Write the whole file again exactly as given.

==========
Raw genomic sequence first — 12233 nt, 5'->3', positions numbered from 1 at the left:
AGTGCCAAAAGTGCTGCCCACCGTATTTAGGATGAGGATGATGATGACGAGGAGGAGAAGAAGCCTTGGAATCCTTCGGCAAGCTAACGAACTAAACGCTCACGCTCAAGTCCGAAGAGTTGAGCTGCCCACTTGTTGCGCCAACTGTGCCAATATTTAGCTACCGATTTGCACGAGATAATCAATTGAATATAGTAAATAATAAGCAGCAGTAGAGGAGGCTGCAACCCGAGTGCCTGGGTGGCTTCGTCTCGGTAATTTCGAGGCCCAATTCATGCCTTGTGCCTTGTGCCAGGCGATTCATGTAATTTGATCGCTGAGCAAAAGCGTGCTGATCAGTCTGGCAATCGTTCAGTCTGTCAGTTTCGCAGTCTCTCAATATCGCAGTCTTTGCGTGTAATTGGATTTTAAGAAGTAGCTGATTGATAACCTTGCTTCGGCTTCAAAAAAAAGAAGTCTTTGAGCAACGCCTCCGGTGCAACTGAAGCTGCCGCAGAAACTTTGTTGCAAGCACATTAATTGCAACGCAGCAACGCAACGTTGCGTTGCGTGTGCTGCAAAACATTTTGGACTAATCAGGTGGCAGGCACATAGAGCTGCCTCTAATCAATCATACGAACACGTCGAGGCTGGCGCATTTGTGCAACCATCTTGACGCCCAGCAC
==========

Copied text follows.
Raw genomic sequence first — 12233 nt, 5'->3', positions numbered from 1 at the left:
AGTGCCAAAAGTGCTGCCCACCGTATTTAGGATGAGGATGATGATGACGAGGAGGAGAAGAAGCCTTGGAATCCTTCGGCAAGCTAACGAACTAAACGCTCACGCTCAAGTCCGAAGAGTTGAGCTGCCCACTTGTTGCGCCAACTGTGCCAATATTTAGCTACCGATTTGCACGAGATAATCAATTGAATATAGTAAATAATAAGCAGCAGTAGAGGAGGCTGCAACCCGAGTGCCTGGGTGGCTTCGTCTCGGTAATTTCGAGGCCCAATTCATGCCTTGTGCCTTGTGCCAGGCGATTCATGTAATTTGATCGCTGAGCAAAAGCGTGCTGATCAGTCTGGCAATCGTTCAGTCTGTCAGTTTCGCAGTCTCTCAATATCGCAGTCTTTGCGTGTAATTGGATTTTAAGAAGTAGCTGATTGATAACCTTGCTTCGGCTTCAAAAAAAAGAAGTCTTTGAGCAACGCCTCCGGTGCAACTGAAGCTGCCGCAGAAACTTTGTTGCAAGCACATTAATTGCAACGCAGCAACGCAACGTTGCGTTGCGTGTGCTGCAAAACATTTTGGACTAATCAGGTGGCAGGCACATAGAGCTGCCTCTAATCAATCATACGAACACGTCGAGGCTGGCGCATTTGTGCAACCATCTTGACGCCCAGCAC